Energy Efficiency

            Energy demand has long been seen as synonymous with economic growth, so much, that some have suggested that high energy demand means high economic growth, but energy efficiency questions whether this is necessarily true2.  Because the most environmentally benign ton of CO2 is the one that is never emitted66, energy efficiency technologies are now seen as one, if not the key, solutions to climate change mitigation, at least in the immediate and near future67.  In recent years Maine has agreed and made this its primary policy towards CO2 emission reductions and climate change mitigation41.  Historically, Maine’s energy efficiency initiatives have been small-scale, spread across government agencies, and lacking in coherent goals.  Increasing realization of the benefits of energy efficiency led the Maine legislature to call upon the State Planning Office (SPO) in 2000 to develop an energy efficiency plan for Maine.   Although by 2002 SPO had, their plan was never implemented68, and that same year the Maine Legislature made energy efficiency a mainstream policy with the passage of “An Act to Strengthen Energy Conservation,” which set up a separate program under the Maine Public Utilities Commission called Efficiency Maine to fulfill the task of promoting energy efficiency.  Efficiency Maine is now the central actor for implementing energy efficiency within the state.

            Modeled after its New England counterpart, Efficiency Vermont, Efficiency Maine has the primary purpose of promoting energy efficient technologies, help Maine residents and businesses reduce energy costs, and improve Maine’s environment66.  Its four primary objectives outlined in its 2006 Annual Report are to: (1) increase consumer awareness of efficiency options, (2) create favorable market conditions for efficient products and services, (3) promote sustainable economic growth while reducing environmental damage, and (4) reduce the price of energy over time by reducing the energy demand.  The primary method with which it currently promotes these objectives is through the implementation of six programs: the Business, Residential, Low Income, Building Operator Certification, High Performance Schools, and Education and Training Programs (Table 1.9). These programs all promote aspects of Efficiency Maine’s objectives. For example, the residential lighting campaign educates consumers about the benefits of energy efficiency, while at the same time subsidizing efficient lighting products until they become accepted and normalized (66).  For a specific case study of the Education and Training Program see Case Study 1.2.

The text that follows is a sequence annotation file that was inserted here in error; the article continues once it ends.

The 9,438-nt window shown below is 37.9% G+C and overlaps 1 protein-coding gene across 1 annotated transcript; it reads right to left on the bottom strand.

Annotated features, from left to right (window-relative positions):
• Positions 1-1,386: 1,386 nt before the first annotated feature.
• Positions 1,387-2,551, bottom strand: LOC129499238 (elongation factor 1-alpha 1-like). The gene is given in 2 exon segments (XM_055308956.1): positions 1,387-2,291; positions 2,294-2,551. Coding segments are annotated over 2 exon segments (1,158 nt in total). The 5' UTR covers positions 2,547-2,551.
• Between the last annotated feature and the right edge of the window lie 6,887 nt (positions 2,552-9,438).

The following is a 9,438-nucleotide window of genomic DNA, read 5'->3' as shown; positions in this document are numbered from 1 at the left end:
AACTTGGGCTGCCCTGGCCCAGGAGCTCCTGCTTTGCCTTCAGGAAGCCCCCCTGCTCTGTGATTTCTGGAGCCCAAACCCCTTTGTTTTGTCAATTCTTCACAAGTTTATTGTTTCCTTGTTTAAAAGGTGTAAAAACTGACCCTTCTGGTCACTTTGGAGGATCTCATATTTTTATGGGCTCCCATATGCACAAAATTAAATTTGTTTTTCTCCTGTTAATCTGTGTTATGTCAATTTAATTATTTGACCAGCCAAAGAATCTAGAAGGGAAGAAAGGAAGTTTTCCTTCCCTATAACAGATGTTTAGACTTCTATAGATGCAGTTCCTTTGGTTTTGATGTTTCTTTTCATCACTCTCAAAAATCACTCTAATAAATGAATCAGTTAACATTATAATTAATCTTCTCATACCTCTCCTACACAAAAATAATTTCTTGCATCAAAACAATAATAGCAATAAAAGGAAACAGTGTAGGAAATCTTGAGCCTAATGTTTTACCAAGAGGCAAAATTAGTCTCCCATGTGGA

Table 1.9  Efficiency Maine Programs Summarized 66

 

 

Program

 

 

Description

2006 Achieved Annual Savings in Mega Watt Hours (MWh)

Business

Project aimed at helping Maine business reduce operating cost to become more competitive.  Promotion of efficient technologies and practices central goal. Twenty percent of funds are required to aid small business.

 

23,094 MWh

ENERGY STAR® Residential Lighting

Issued rebates for more than 700,000 efficient lighting products in 2006.  Goal is to educate consumers about and normalize efficient lighting in Maine homes.  It is the most successful program in terms of cost to benefit analysis (4.7 to 1).

 

39,047 MWh

Low Income Appliance Replacement

Replaces old inefficient appliances with new efficient ones for qualified low income homes to reduce the increased financial burden of electricity on these customers.  The focus has been on efficient refrigerators and lighting.

 

5,934 MWh

Building Operator Certification

Seeks to train facility managers to identify energy efficiency opportunities with existing infrastructure of their facilities and where to make key improvements that maximize benefits in energy conservation.

 

6,684 MWh

High Performance Schools

Focus is on providing technical and financial assistances for energy conservation in new school production.  No schools under the program were completed in 2006. but the expectation was that by the end of 2007 ten schools under the program would be finished.

 

No projects completed in 2006.